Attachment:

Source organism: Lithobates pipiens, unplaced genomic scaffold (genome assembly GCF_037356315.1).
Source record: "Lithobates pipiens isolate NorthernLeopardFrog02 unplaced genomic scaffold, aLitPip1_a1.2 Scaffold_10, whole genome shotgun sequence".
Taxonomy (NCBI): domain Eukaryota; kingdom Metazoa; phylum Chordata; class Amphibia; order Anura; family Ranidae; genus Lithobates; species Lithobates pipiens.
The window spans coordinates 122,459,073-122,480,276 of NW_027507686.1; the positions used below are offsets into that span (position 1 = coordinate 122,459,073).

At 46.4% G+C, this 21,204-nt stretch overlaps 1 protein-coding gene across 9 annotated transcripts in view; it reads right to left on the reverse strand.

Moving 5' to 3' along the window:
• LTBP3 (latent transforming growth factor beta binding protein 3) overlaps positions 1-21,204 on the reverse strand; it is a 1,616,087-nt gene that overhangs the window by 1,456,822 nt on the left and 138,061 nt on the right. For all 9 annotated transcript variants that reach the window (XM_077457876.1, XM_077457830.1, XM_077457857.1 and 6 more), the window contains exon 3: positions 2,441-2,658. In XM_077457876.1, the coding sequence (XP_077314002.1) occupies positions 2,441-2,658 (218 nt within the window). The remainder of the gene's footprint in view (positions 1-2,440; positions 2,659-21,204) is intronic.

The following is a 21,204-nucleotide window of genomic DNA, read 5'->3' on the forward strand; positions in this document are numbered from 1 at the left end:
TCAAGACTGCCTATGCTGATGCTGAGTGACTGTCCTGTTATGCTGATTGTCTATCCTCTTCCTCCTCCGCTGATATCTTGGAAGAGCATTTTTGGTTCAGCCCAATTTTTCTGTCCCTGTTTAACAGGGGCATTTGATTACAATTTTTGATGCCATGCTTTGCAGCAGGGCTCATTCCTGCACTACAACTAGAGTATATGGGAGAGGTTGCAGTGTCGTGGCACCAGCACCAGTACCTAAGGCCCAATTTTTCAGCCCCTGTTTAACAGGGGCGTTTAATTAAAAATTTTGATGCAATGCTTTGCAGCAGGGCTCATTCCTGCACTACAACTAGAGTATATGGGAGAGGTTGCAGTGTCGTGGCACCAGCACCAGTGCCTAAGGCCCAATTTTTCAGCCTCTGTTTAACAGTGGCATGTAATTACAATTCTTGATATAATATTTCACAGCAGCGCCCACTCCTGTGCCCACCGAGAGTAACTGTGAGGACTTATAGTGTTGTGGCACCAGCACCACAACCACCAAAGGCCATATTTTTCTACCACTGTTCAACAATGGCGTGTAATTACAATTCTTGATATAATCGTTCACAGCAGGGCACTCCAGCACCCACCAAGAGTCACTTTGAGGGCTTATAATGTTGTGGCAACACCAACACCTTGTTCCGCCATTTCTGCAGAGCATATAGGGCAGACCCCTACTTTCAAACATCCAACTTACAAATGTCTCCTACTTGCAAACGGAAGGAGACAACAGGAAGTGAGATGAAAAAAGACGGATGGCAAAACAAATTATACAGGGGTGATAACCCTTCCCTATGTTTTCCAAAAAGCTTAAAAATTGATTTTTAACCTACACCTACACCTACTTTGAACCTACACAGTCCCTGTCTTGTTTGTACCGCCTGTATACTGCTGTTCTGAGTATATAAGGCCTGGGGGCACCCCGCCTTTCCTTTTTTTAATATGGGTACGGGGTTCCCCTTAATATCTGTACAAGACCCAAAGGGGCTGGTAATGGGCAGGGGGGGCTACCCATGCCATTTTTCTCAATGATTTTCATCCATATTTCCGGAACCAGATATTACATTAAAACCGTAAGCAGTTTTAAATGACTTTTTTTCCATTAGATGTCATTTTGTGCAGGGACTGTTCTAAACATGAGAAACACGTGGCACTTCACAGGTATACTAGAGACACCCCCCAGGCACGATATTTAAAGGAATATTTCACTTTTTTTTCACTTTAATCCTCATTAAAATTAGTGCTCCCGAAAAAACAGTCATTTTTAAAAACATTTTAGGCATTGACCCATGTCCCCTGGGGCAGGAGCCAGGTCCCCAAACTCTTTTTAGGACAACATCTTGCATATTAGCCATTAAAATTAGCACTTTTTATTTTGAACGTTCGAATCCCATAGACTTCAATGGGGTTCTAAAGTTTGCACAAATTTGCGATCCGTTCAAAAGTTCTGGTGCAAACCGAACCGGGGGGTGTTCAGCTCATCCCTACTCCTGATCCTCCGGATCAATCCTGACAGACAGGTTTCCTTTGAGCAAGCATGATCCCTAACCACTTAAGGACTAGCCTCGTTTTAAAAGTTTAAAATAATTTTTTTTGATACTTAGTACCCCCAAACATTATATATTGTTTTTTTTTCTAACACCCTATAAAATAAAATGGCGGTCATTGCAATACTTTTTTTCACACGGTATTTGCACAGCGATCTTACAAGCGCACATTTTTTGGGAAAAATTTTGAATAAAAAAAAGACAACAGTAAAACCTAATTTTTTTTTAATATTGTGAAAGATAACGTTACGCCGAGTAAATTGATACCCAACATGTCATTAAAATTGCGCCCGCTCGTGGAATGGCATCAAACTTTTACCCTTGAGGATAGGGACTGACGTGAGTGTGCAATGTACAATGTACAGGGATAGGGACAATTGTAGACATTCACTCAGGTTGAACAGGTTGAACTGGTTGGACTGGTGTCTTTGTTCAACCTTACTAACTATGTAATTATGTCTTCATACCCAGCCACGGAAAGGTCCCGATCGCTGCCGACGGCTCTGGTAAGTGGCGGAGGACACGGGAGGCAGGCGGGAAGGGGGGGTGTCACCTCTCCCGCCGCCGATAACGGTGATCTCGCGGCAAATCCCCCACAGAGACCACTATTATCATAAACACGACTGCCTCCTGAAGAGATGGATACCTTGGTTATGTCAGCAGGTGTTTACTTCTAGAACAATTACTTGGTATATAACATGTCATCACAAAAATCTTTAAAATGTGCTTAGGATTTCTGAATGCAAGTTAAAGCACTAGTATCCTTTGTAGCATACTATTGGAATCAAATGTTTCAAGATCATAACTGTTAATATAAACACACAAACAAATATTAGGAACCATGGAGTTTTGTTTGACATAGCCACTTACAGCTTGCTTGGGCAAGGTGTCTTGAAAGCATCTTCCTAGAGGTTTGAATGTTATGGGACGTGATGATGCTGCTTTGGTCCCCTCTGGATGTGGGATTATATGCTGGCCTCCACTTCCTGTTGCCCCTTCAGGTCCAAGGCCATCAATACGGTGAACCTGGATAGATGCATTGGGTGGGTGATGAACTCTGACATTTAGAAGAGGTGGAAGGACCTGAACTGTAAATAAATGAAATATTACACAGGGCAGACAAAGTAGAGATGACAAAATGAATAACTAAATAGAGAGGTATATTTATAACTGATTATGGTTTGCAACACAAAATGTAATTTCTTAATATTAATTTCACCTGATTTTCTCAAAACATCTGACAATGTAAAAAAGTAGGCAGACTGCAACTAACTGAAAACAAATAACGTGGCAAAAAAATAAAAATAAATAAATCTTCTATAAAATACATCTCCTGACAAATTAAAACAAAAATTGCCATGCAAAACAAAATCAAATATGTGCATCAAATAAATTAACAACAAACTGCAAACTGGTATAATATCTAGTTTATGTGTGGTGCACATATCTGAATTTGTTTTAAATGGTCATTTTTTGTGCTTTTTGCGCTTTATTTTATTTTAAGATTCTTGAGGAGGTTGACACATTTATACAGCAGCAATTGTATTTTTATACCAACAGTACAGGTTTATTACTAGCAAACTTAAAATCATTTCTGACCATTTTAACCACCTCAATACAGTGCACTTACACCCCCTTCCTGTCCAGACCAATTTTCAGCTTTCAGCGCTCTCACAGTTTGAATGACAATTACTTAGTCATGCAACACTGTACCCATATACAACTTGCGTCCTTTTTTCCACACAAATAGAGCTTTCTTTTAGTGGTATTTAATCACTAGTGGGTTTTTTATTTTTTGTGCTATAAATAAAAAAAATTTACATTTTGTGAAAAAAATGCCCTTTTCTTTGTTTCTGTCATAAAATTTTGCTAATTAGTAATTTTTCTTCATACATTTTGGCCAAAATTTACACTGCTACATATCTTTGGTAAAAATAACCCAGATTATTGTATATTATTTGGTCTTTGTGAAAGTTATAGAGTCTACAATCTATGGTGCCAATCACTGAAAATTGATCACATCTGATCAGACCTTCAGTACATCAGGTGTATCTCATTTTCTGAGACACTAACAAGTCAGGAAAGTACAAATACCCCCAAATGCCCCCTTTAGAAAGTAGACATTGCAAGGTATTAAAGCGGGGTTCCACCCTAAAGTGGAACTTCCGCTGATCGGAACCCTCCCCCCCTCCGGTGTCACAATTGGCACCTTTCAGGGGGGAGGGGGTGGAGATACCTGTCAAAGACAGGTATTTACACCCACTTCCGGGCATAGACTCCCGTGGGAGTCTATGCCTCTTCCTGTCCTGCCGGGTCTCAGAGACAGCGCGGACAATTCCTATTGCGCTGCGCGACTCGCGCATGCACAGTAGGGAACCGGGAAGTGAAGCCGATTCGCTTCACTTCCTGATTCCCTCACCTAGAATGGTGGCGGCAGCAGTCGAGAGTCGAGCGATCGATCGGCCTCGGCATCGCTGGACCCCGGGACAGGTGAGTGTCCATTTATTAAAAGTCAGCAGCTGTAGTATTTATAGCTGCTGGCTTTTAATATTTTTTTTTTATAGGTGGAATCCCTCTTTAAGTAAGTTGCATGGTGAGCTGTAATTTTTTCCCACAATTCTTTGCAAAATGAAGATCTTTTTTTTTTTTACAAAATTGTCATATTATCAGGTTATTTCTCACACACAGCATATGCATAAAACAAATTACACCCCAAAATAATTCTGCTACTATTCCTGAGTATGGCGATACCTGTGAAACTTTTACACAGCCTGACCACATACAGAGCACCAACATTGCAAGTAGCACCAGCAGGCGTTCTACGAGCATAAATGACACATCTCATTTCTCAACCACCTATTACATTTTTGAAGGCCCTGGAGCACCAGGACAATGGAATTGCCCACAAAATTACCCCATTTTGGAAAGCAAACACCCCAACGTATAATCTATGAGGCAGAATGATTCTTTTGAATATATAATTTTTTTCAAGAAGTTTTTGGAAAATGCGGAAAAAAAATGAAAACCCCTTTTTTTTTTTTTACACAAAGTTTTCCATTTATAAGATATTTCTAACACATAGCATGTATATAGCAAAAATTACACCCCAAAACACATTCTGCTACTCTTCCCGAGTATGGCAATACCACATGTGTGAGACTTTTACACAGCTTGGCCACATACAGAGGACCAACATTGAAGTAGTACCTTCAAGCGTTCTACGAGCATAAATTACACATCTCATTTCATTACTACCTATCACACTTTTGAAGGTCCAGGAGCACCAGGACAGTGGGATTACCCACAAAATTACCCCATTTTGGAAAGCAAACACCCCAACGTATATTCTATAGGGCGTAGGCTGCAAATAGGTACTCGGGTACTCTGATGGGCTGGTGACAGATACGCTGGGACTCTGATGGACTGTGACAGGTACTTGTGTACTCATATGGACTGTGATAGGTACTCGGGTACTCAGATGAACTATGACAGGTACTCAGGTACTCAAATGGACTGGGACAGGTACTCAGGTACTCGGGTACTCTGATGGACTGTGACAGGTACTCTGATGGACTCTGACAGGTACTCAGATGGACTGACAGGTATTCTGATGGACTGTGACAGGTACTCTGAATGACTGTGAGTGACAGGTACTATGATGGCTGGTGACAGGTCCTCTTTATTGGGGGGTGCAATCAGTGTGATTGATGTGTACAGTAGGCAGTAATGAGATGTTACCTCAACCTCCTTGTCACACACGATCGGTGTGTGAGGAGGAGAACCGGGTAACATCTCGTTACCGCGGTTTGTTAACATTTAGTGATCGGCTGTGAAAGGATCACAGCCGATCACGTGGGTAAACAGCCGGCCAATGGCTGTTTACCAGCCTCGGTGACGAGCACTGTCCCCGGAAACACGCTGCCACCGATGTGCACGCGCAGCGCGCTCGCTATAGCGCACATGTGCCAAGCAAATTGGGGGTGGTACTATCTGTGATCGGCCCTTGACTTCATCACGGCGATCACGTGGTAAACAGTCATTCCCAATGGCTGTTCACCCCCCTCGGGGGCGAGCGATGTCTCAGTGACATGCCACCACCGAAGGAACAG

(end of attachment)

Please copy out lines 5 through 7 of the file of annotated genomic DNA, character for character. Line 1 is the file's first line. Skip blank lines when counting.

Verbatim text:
At 46.4% G+C, this 21,204-nt stretch overlaps 1 protein-coding gene across 9 annotated transcripts in view; it reads right to left on the reverse strand.

Moving 5' to 3' along the window:
• LTBP3 (latent transforming growth factor beta binding protein 3) overlaps positions 1-21,204 on the reverse strand; it is a 1,616,087-nt gene that overhangs the window by 1,456,822 nt on the left and 138,061 nt on the right. For all 9 annotated transcript variants that reach the window (XM_077457876.1, XM_077457830.1, XM_077457857.1 and 6 more), the window contains exon 3: positions 2,441-2,658. In XM_077457876.1, the coding sequence (XP_077314002.1) occupies positions 2,441-2,658 (218 nt within the window). The remainder of the gene's footprint in view (positions 1-2,440; positions 2,659-21,204) is intronic.